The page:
Adamek: What was the big change that allowed you to start thinking about a different strategic direction for your organization?
Ebonie Jackson: For this we really had the Family First Prevention Services Act of 2018, so it's a little bit over two years ago, but that's what really got us thinking differently when we did our planning. That is because it changed totally the way that we do funding for child protection. And so anytime you change the funding stream or how the funding stream operates, you really have to make sure that you're really strategically aligned with that. So in foster care we had really been aligned with placing them in foster care or placing them in some type of institution.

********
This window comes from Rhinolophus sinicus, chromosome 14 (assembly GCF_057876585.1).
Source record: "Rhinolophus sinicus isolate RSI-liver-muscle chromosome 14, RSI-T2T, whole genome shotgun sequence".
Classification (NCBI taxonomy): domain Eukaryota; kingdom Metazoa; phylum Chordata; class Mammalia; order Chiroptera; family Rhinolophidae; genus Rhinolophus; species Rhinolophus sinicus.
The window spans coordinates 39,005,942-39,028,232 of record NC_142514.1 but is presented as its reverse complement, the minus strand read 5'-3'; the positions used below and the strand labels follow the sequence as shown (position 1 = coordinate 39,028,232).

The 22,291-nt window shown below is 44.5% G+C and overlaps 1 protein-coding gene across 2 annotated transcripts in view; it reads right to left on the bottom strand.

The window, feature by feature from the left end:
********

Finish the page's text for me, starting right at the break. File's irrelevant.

Strategic direction change was to place them with kin. Now we could actually get paid from the federal government for placing them in with kin, so that was a huge switch for us. So it changed the game on having a funding source that would be more unlimited.
Adamek: Once the decision was made to start moving in a new strategic direction, what was the first step that you took once that decision was made to act?
Jackson: Well, what we did is a strategic plan. We got the board together, and the board had a board retreat to kind of reimagine what child protection would look like. So we did some ideation and kind of said, OK, if we had a blank piece of paper, what would we want to do, and what would we want people to say that Toledo looked like because of the child protection agency?